Chris Conetzky | Publisher, Business Record
The Idea: Use the reach of the Business Record to create a platform that enables more voices to be shared, to present a more diverse set of ideas and solutions that we need to address the region’s challenges and opportunities.
For 35 years, the Business Record has published a written record of the businesses and people striving to make this region great.
Collectively, our archives tell a story of having business and community leaders who give their time, treasure and talent. Their efforts built the foundation for the recent rapid growth of our region, and they are the reason we’ve been showered with national rankings.
That history is something to celebrate, something to preserve. If you flip the magazine over, you’ll find the lessons from the past 35 years, collected for future generations. In celebration of our 35th anniversary, we didn’t just want to look to the past. We wanted to look to the future, too. We are using this opportunity to launch “Greater,” an initiative that will leverage the Business Record to help make Des Moines … “Greater.”
What will Greater be? Why are we doing this?
In short, we are going to use the reach of the Business Record to create a platform that enables more voices to share the diverse set of ideas and solutions that we need to address the region’s challenges and opportunities. We’ll do this in print, online at www.makedmgreater.com and through a series of events.
What you’ll read in this half of the publication is the beginning of our effort to make Des Moines Greater. You’ll find more than 75 ideas contributed by readers that identify community needs, and, more importantly, offer solutions.
Filling needs is the guiding principle of the Business Record. When I think about the role the we should play in the next 35 years, I want to help people intimately understand problems, then work to share the ideas and the solutions, and ultimately connect community leaders who can make those solutions happen.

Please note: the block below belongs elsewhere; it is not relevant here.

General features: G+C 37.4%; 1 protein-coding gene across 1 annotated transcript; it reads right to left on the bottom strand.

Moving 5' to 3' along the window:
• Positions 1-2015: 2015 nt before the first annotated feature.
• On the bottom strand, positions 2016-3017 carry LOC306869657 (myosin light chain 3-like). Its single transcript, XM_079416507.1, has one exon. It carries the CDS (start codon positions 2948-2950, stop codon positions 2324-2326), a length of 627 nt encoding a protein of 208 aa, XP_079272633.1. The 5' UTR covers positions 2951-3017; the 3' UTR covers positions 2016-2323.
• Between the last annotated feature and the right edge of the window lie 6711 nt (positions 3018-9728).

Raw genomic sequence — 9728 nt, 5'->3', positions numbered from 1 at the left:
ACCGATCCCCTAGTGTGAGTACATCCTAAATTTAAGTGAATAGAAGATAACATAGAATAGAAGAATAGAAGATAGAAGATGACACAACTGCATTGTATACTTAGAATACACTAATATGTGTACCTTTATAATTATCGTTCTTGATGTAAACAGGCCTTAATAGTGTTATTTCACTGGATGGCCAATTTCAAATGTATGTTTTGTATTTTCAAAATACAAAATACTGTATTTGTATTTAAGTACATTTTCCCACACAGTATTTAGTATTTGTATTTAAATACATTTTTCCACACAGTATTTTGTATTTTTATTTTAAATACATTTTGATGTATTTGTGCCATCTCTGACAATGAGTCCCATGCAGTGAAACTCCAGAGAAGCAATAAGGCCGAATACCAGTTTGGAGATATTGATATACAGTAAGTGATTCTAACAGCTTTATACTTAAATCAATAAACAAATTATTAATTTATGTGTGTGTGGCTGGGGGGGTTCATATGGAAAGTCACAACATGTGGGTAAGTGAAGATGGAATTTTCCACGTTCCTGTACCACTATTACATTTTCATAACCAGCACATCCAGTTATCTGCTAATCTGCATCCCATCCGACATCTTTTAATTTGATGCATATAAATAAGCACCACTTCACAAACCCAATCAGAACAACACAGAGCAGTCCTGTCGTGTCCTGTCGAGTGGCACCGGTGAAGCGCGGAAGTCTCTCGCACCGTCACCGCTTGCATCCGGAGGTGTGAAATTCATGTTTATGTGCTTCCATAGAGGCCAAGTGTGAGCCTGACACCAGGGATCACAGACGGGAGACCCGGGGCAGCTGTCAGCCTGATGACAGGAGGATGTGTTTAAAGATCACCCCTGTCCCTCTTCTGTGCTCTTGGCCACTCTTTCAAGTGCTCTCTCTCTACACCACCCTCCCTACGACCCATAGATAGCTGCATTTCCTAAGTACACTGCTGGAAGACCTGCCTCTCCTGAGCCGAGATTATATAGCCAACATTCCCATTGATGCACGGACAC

The challenge we often run into is that it can be hard to talk about problems. Especially when there is so much success.
Success can be blinding. Rankings can mask certain issues and challenges. Nobody sends our newsroom a press release when a national publication ranks Iowa 43rd out of 50. For those in the “forgotten third” that Elisabeth Buck writes about, for those who aren’t feeling the successes the same way many in our community are, each new ranking, instead of being something to celebrate, can feel more like a sharp barb that serves as a reminder of the challenges that still need work.
We can only be better as a community if we know what we need to improve, and if we make sure we’re listening for solutions. I get the sense more people are listening. Greater will be a platform that makes it easier for the community to more comfortably identify the challenges we face, through the ability to propose solutions.
I think more people are sensing a need to improve because more people from more backgrounds have been activated, have the capacity, are following the lead of those before them, and as a result are inspecting our community from multiple angles. They are actively searching for ways to make every part of the community Greater.
And becoming Greater likely won’t happen on the backs of a few, but rather it will come as a result of the inspiration and drive of the many. You’ll hear whispers of that theme in this magazine as you read a piece by Matt Anderson about enabling more doers for smaller projects. And you’ll hear it in Tiffany Tauscheck’s piece about channeling “new power.” And from Kristi Knous, who stresses we can no longer rely exclusively on the single philanthropist or company. And from Izaah Knox who writes about developing a diverse future. And in Chuck Current’s piece about building a bigger tent.
For Des Moines truly to be Greater we need to tap into the ideas and solutions from all parts of the community. We need to shine a light and give a voice to the people and businesses within the community that perhaps aren’t always spotlighted but are each working intimately to improve their own corner of the region, while we simultaneously push and invite the community as a whole to offer solutions. The Business Record, too, needs to be better. This initiative will help us to be Greater by pushing us to actively seek and canvass for ideas, look closer at our community, and infuse and lift up voices from new and diverse backgrounds.
And when we do, when we set the sail in the prevailing wind of the many voices yearning to improve the community, in 35 years, I know Des Moines won’t just be great … we’ll be Greater. >